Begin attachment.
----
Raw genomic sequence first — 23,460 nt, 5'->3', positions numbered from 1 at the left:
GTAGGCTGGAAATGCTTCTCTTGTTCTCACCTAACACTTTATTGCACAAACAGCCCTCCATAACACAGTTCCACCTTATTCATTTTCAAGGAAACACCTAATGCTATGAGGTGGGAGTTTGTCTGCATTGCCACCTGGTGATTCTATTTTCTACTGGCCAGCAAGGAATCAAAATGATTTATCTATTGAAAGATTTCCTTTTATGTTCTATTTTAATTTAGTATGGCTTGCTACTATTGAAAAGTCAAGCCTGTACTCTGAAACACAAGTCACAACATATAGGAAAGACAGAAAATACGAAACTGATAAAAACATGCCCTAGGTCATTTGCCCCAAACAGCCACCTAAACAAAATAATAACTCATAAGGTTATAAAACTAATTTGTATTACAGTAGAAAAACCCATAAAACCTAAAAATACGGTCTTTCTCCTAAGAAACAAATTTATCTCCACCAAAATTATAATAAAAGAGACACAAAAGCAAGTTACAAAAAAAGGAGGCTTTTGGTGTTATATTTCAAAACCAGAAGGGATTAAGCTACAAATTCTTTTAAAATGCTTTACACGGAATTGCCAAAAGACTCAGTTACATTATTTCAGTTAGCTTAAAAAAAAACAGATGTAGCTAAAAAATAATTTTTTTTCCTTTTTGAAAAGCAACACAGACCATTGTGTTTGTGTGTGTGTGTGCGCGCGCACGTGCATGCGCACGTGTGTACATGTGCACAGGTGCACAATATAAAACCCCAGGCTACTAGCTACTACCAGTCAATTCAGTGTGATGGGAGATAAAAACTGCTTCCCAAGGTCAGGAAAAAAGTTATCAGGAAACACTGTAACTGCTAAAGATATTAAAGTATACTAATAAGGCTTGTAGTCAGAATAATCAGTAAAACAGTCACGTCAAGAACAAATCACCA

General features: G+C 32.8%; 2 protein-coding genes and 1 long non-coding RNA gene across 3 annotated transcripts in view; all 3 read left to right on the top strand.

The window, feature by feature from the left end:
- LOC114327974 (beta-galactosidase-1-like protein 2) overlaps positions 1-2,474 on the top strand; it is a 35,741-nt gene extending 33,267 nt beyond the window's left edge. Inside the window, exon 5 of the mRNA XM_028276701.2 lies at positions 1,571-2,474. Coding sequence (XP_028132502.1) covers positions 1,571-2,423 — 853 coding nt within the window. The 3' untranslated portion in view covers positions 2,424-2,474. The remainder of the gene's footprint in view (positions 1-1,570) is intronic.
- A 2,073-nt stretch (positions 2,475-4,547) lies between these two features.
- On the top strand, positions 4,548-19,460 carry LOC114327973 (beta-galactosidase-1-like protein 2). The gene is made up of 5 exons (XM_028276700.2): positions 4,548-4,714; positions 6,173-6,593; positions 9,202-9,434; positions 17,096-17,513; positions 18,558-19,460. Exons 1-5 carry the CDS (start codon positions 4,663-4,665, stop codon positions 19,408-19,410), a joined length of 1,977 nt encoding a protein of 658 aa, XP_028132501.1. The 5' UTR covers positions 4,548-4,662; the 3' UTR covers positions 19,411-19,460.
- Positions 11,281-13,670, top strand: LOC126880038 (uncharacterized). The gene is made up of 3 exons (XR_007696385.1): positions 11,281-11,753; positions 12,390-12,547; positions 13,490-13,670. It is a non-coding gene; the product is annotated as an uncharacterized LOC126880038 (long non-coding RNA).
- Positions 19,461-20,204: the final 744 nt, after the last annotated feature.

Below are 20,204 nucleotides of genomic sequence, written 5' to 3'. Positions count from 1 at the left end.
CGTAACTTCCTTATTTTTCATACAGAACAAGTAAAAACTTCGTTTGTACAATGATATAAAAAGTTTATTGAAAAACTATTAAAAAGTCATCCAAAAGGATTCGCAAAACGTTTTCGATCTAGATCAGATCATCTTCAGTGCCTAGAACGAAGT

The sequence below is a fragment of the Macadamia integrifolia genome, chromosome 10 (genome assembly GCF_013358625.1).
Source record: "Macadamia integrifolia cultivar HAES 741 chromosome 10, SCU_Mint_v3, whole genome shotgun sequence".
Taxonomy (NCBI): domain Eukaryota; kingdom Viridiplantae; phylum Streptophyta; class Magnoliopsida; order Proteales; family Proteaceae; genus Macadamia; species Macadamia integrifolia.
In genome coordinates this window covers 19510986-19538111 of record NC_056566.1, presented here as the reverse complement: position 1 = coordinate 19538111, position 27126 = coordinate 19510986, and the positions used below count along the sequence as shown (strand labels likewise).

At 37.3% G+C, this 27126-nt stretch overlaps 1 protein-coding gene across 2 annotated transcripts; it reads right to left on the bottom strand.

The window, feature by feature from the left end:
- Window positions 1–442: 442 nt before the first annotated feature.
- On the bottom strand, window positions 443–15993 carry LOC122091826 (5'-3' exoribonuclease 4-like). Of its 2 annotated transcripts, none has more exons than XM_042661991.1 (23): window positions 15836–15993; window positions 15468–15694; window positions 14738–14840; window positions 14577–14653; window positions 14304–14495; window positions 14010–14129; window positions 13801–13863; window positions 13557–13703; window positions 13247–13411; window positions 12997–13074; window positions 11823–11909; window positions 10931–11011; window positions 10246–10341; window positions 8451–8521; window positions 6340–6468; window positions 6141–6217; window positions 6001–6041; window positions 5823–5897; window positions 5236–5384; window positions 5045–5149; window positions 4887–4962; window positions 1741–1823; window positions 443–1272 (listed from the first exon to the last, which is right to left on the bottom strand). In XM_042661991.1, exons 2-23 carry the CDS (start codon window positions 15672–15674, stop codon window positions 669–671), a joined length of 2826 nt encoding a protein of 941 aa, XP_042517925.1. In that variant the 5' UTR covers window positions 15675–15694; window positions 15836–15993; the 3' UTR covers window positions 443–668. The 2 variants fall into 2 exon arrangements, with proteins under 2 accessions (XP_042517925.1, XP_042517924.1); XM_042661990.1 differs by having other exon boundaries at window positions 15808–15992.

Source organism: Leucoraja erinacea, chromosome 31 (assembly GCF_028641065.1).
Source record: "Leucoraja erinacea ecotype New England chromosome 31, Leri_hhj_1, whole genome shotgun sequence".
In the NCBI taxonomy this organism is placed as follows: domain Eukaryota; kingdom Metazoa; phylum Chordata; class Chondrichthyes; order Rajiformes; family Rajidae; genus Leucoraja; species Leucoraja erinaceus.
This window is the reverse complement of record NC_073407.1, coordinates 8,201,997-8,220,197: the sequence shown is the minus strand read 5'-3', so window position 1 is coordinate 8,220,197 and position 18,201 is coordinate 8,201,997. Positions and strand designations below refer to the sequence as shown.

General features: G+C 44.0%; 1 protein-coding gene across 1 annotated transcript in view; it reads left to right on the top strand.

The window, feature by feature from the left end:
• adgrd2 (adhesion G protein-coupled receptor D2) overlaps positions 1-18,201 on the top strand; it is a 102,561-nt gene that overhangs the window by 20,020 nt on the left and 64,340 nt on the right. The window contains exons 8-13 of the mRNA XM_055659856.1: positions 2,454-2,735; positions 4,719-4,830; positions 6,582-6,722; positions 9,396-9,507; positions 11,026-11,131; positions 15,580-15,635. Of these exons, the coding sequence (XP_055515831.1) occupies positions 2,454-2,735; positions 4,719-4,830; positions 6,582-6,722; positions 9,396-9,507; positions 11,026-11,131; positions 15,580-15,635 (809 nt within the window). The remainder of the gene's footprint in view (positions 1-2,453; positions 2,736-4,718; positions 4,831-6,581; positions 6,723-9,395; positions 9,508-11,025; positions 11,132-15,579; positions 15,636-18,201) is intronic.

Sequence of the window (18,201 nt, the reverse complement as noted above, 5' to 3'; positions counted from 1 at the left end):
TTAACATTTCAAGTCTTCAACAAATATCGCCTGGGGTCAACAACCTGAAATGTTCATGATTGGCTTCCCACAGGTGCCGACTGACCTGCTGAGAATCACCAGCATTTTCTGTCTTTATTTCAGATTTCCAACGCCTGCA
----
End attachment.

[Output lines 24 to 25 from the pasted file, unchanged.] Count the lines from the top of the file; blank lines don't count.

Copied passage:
General features: G+C 44.0%; 1 protein-coding gene across 1 annotated transcript in view; it reads left to right on the top strand.

The window, feature by feature from the left end: